Type and Scale of Development

4.1 The Ryedale Local Plan identifies development limits within which appropriate new development is normally acceptable.  An opportunity will arise in 2005 - 6 to review the scope for small-scale sensitive expansion of the limits.  A small amount of future building is welcome in the village although there is little scope for this given the lack of areas to 'in-fill'.

4.2 The local Plan also identifies 3 Visually Important Underdeveloped Areas (VIUA's): the green area at Church View, the orchard at the Old Manor House, and the green area immediately south of the Bay Horse pub.  These areas have been so designated in order to recognise the importance of green spaces within settlements and to protect their overall character.  The development of these areas will not normally be permitted except where the economic or social benefits outweigh the loss or damage to the character of the area, or where the development would not have a material adverse effect upon the character or appearance of the area.

4.3 Burythorpe would not, however, be amenable to 'estate type' development or noisy industrial operations.  Small-scale craft type premises or other sympathetic business use is encouraged throughout the parish by conversion of redundant farm buildings.

4.4 The character of Burythorpe is based on it being a small farming village with the usual mix of stone and brick properties across a range of sizes, and with the usual types of commercial interests such as pub, B&B etc.  The planning of future developments should be in line with the character of the village and should complement the style of the current buildings including the materials used in their construction.

4.5 As indicated above the village is set out along one main street and the majority of properties are not overlooked at the rear.  Development seeking to change this i.e.  with a road parallel to the main street, will not be acceptable.  Buildings should not be permitted between the line of houses and the main road.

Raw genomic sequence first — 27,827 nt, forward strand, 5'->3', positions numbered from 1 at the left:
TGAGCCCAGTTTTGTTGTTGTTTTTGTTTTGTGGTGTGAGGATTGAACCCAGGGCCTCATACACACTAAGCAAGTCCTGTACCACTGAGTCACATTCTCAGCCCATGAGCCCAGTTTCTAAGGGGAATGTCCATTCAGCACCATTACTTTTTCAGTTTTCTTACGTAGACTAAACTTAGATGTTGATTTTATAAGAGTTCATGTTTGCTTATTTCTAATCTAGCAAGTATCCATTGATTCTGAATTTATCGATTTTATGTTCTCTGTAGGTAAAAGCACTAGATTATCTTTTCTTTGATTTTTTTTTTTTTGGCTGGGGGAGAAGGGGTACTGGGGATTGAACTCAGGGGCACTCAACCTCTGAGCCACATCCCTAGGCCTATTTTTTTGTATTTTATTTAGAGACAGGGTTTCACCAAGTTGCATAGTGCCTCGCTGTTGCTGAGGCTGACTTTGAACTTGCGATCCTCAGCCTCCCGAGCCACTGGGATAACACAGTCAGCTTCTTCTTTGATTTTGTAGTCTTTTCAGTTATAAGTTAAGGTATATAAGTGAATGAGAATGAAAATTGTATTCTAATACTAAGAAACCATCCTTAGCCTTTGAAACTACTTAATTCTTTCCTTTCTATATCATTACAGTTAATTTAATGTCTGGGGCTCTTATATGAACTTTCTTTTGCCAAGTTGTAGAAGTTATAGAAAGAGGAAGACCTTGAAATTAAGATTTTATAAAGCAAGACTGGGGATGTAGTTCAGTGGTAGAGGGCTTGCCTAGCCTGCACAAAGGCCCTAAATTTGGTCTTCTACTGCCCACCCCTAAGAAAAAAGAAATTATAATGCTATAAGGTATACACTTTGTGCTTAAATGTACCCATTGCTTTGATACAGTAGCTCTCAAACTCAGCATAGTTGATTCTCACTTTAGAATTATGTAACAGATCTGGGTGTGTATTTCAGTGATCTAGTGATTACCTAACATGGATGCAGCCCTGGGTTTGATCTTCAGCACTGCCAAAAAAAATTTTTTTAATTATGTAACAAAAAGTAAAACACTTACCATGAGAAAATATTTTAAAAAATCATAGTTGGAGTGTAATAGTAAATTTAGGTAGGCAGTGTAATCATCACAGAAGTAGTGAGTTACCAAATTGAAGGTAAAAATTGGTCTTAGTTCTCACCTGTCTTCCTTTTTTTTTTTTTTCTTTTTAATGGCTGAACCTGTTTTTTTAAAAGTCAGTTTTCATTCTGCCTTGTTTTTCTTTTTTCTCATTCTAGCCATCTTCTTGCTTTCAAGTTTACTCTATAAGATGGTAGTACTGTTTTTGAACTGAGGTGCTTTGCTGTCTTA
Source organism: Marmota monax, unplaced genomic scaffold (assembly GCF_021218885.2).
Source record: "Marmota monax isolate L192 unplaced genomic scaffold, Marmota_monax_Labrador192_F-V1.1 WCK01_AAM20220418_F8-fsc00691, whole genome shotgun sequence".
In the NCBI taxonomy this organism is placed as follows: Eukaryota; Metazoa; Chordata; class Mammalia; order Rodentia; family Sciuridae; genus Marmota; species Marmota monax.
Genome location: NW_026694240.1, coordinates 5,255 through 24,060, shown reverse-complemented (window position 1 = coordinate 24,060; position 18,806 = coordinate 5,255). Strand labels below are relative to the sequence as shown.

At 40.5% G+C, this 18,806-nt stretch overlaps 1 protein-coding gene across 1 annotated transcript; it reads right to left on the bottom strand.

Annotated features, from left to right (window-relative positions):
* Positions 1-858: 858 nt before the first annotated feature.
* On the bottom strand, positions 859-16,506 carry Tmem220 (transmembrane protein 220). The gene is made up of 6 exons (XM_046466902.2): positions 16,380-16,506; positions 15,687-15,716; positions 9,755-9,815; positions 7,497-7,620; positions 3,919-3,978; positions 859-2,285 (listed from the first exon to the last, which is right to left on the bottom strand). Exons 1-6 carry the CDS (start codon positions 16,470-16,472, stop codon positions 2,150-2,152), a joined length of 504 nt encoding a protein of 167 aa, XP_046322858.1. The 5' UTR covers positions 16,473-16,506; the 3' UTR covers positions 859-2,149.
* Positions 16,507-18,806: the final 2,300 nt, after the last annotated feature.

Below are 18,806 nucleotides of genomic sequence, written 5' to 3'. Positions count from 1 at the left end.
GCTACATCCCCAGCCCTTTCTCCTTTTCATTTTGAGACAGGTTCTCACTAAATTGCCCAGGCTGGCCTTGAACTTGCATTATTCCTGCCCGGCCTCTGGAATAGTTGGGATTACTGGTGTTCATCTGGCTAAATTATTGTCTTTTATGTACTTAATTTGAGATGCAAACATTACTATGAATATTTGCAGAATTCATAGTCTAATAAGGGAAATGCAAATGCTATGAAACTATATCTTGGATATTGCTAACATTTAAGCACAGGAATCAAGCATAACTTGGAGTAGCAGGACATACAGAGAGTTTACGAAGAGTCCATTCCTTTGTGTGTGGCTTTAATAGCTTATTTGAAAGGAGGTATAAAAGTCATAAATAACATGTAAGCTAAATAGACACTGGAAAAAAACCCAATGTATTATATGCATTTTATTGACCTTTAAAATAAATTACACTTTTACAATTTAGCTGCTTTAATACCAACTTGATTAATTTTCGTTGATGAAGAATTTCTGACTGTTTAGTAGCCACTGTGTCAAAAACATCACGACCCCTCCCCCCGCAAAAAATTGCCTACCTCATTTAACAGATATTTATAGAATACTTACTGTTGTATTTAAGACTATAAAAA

Buildings and Gardens

5.1 The properties that make up Burythorpe are a mixture of the old and the new built almost exclusively of either stone or red brick.  Buildings are either single or two storey usually with slate or red clay pan-tiled roofs.  A number of older properties are actually 'a storey and a half' which adds to the variety of buildings in the village.  The value of property covers a good range and this will ensure that people attracted to live in Burythorpe will come from a variety of backgrounds and income levels; this is important to the local community and the mix of property in terms of size and affordability should be maintained.

5.2 The architectural features of Burythorpe are many and varied but with natural stone predominating.  This is coursed, jointed and pointed in the traditional manner, and this should be encouraged in future development.

5.3 Malton brick has been used to build a number of the properties and similar brickwork should be encouraged in future development where appropriate.  Slate roofs are often integral to such brick buildings - the Village Hall is a good example of these features.  In general terms slate roofs accompany brick buildings and clay pantiles accompany stone.  Slate and stone mix should be avoided.


5.4 The houses have pitched roofs with angles of roughly 40 - 45 degrees and mainly brick chimney stacks.  Washed red clay pan tiles predominate with ridge tiles of stone.  Many of the eaves are coped with kneelers and parapet gables.  Ventilation tiles are not particularly evident.  The clay pantiles have a shallow dish; re- roofing on pantiled buildings should use clay rather than stone.

5.5 Guttering is predominantly mounted on rise and fall brackets.


5.6 Some of the houses have catslide dormer windows, many have multipaned woodframed windows, although there are some Yorkshire sliding sash windows.  There are also good examples of vertical sliding sash windows (box frame) in the Georgian and Victorian style in Burythorpe.  Each of these window styles is typical of the local architecture and has been variously incorporated into the developments in the village.

5.7 In general, timber is the preferred material for window frames with UPVC being particularly discouraged in new developments or refurbishment of existing properties.  Frames should either be painted white or use a natural stain.

Boundaries and Gardens

5.8 There is a mixture of hedges and areas of stonewalling which form the boundaries of most of the village properties.  Gates to properties should be made from timber.  Post and railfencing on the visible frontage of properties is to be discouraged along with any solid wood construction.

5.9 The buildings are double and single fronted and almost all have both front and back gardens (of varying sizes).  Front gardens facing the streets are an important feature to preserve and should be integral to any future development proposals.

The Street

6.1 Throughout the village there are numerous stonewalls, hedges and grass verges which face onto the road.  The mixture is another attractive feature of the village which any further development or enhancement to existing properties should compliment.